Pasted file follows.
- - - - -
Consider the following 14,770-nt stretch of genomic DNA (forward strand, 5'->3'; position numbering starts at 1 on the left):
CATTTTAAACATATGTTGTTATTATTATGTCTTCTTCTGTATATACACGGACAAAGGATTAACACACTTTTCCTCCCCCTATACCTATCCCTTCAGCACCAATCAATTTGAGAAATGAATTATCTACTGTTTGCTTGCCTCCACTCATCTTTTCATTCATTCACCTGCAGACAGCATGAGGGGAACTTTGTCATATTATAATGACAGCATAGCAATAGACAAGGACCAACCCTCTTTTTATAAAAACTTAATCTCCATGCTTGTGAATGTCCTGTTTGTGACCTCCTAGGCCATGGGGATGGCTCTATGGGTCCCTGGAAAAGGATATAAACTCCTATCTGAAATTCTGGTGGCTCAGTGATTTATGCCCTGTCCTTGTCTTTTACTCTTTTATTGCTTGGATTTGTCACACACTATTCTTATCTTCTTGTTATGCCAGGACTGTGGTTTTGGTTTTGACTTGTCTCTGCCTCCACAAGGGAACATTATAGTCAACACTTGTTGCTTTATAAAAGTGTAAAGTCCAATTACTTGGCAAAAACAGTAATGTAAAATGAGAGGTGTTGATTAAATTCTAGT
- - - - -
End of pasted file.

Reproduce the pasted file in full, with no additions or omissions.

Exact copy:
Consider the following 14,770-nt stretch of genomic DNA (forward strand, 5'->3'; position numbering starts at 1 on the left):
CATTTTAAACATATGTTGTTATTATTATGTCTTCTTCTGTATATACACGGACAAAGGATTAACACACTTTTCCTCCCCCTATACCTATCCCTTCAGCACCAATCAATTTGAGAAATGAATTATCTACTGTTTGCTTGCCTCCACTCATCTTTTCATTCATTCACCTGCAGACAGCATGAGGGGAACTTTGTCATATTATAATGACAGCATAGCAATAGACAAGGACCAACCCTCTTTTTATAAAAACTTAATCTCCATGCTTGTGAATGTCCTGTTTGTGACCTCCTAGGCCATGGGGATGGCTCTATGGGTCCCTGGAAAAGGATATAAACTCCTATCTGAAATTCTGGTGGCTCAGTGATTTATGCCCTGTCCTTGTCTTTTACTCTTTTATTGCTTGGATTTGTCACACACTATTCTTATCTTCTTGTTATGCCAGGACTGTGGTTTTGGTTTTGACTTGTCTCTGCCTCCACAAGGGAACATTATAGTCAACACTTGTTGCTTTATAAAAGTGTAAAGTCCAATTACTTGGCAAAAACAGTAATGTAAAATGAGAGGTGTTGATTAAATTCTAGT